• Each of the selected type properties are displayed in the list box.
    • The (r) indicates a read-only property.
    • Below the class properties are a list of Unbound Controls that can be added to form.
  • On the top:
    • Very top right are + and – buttons for zooming the tool in or out.
    • The rendered Label Position is set by selecting the position you want the form label to appear.
    • The Show Expanded View check box, will cause the items on the right side to expand or contract.
    • The Show Advanced Options check box, will cause the Advance Options to be displayed for each item.
    • The Column Root Object radio button group allows the developer to select the root control for the form.
    • The properties in BOLD, are drillable. To drill into a property, double click the BOLD name.
    • After drilling into a property, that class’s properties will be displayed as pictured below.
    • To return to the parent class, click the black, back arrow icon.

after-drilling

Simple Usage

  • To add controls to your form, drag and drop a property from the list box to the layout surface.
  • In the below image, I’ve dragged the FirstName and LastName properties to the layout surface:
    • The Path for the Entry control Text property is set to Person.FirstName.
    • The Control Label and Placeholder text have been defaulted by splitting the property name at each capital letter.
    • The Control has been defaulted based on the property data type. You can change it if required for your application.
    • The Keyboard as been defaulted based on the property data type. You can change it if required for your application.
  • You can reorder the controls by dragging them up or down in the layout surface.
  • You can remove a control by dragging it back to the properties listing it was dragged from.

after-dragging-one

Generate UI I’m now happy with my two field form. It will be rendered in a stack layout and have the control labels positioned above each control.

Click the Next… button and the XAML UI Generation Options are displayed.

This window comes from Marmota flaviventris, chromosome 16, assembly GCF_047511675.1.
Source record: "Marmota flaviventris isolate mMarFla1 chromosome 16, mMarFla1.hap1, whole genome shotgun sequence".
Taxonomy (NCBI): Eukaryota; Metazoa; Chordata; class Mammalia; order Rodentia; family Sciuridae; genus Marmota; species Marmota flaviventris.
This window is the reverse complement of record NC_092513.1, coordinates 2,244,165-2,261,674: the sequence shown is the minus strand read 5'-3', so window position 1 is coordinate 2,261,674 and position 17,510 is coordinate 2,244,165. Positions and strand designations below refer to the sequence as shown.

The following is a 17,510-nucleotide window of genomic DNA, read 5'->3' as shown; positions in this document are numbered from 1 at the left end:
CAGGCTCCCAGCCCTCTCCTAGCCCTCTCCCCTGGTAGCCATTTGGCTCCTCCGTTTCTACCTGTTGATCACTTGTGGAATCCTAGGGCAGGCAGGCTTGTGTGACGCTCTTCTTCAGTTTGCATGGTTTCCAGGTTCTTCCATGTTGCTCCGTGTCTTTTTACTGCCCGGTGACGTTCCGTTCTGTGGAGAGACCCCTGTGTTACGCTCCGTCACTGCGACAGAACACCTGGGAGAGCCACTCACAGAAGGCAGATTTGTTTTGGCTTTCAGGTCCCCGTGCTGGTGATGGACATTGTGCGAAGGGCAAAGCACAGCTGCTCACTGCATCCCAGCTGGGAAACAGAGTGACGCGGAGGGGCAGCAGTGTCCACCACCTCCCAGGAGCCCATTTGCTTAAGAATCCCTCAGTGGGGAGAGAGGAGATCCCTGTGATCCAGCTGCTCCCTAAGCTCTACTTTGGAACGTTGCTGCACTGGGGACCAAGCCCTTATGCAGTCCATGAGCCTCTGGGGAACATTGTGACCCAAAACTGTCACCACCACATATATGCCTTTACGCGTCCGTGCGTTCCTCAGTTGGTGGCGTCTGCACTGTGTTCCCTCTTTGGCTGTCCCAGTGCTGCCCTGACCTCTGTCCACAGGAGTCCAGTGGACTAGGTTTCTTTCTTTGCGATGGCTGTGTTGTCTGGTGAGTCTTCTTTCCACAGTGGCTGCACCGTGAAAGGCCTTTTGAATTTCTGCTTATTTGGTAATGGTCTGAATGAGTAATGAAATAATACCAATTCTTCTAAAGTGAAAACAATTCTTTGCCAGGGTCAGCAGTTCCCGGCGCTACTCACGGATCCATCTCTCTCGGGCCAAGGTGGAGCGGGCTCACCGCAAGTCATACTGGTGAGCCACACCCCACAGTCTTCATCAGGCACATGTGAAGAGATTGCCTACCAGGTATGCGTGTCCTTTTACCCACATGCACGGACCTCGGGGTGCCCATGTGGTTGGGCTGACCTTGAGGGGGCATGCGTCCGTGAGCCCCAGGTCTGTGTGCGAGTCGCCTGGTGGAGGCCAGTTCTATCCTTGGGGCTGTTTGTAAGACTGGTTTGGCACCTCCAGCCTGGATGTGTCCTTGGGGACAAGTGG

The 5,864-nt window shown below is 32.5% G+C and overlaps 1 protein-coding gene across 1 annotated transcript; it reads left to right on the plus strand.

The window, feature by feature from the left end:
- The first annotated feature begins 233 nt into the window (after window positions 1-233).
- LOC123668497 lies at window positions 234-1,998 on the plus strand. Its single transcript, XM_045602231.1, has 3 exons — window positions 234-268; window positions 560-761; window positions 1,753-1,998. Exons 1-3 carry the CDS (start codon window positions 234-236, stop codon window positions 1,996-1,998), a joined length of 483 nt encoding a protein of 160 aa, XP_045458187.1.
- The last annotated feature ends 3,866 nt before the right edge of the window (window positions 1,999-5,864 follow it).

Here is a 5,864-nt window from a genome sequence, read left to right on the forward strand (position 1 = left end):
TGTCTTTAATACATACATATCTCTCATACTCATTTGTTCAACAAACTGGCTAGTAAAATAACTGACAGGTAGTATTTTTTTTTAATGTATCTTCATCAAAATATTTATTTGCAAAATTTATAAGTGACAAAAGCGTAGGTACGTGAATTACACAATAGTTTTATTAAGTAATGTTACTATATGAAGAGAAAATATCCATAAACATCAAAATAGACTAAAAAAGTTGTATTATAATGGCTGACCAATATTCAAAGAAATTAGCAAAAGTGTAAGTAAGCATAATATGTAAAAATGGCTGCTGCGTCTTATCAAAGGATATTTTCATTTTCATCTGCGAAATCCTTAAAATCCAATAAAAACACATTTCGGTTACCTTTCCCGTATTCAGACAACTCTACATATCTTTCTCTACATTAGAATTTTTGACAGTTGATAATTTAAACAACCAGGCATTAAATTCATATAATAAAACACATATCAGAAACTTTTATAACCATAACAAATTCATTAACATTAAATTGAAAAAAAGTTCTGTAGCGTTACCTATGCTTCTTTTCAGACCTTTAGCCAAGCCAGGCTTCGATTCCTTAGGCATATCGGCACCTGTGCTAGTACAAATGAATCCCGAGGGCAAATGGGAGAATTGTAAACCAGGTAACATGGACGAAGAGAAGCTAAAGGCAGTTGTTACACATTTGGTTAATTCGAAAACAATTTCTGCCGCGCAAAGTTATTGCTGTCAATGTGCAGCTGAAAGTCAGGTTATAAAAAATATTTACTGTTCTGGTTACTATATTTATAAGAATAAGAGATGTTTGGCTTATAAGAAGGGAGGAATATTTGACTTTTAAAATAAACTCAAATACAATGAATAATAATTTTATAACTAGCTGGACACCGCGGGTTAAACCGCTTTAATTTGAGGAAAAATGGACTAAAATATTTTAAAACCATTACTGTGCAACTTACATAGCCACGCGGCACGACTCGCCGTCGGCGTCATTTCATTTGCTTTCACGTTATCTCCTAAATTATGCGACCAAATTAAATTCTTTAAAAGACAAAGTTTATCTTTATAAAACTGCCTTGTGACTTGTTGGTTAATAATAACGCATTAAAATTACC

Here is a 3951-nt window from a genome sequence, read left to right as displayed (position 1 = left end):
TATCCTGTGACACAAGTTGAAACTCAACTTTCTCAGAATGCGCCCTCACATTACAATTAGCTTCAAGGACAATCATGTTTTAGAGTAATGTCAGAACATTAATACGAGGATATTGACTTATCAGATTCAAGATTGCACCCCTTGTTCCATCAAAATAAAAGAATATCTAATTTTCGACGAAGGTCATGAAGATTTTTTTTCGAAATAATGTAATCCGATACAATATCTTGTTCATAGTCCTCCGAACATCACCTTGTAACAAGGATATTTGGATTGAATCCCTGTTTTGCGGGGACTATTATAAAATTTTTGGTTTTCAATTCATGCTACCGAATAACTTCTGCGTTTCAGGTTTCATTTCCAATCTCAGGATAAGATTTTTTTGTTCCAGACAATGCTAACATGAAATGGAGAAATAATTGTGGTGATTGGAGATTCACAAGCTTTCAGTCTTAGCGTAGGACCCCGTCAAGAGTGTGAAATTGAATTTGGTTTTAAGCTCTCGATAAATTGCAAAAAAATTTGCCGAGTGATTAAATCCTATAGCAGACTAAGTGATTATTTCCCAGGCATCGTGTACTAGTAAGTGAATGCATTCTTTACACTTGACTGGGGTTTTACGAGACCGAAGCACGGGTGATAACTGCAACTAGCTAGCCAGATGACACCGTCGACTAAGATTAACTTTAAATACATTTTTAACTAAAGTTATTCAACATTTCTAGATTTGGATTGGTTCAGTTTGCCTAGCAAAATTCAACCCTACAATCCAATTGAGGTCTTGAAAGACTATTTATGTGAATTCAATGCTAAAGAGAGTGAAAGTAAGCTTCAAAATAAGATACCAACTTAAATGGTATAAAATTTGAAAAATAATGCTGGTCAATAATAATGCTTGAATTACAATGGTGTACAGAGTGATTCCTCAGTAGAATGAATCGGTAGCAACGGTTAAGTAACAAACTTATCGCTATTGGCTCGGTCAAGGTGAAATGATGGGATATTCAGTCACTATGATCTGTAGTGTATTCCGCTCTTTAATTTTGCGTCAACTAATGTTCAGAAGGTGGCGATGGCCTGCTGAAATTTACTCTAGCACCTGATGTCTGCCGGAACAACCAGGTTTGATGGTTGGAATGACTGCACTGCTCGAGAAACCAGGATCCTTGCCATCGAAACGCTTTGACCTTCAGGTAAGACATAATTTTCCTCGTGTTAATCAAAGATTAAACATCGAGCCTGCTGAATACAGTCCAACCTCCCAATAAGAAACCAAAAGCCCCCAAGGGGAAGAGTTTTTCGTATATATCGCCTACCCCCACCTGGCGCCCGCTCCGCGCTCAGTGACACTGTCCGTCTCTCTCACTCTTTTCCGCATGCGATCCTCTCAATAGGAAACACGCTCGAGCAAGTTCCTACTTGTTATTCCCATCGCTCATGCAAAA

You can optionally wrap the form in a top-level control. For example, a scroll viewer for mobile forms.

You can optionally add names to all your controls.

You can optionally add a form header to the generated UI.

generate-ui

Click the Generate UI button and the following form will be inserted into your XAML file where you opened the context menu.

generated-xaml

If run the Xamarin Forms UWP application, the UI looks like this:

uwp-runtime

Example Forms Created With XAML Power Toys

With a little styling, these forms would look great and took less than a minute to create each one.

IOS TableView Form Country BindablePicker
ios-table-view ios-table-view-country
IOS Form With Images Book Detail Form
ios-form-with-images book-detail

How to create a form with City State Zip controls next to each other

Have a look at the above application sample images that have the City, State, and Zip on the same row.

The below image pictures the required settings to accomplish this.

Table Section Title

This form’s Column Root Object is a Table View. Table views group controls in sections. In the below image, all fields are grouped in the “Address” section.

City

  • Control Label is changed to City State Zip
  • Include Next Control In Row is checked (this causes State to be placed next to City)
  • Changed the Row Item Width to * (star)

State

  • Show Label is unchecked (prevents the label from being rendered)
  • Include Next Control In Row is checked (this causes Zip to be placed next to State)
  • Left Row Item Width to Auto, you could also specify a numeric control width

State

  • Show Label is unchecked (prevents the label from being rendered)
  • Set the Row Item Width to Auto, you could also specify a numeric control width

BindablePicker

The BindablePicker control is one I created and blogged about here.

You can also get the BindablePicker and see many usage examples in the Xamarin Forms Bindable Picker repo here.

You can see two of the supported scenarios:

  • States is bound to a list of Strings
  • Countries is bound to a list of Country objects. Notice for Country, the DisplayMemberPath and SelectedValuePath are both set.

The States and Countries collections are exposed on the view model, making the task of setting up data bindings trivial.

city-state-zip-country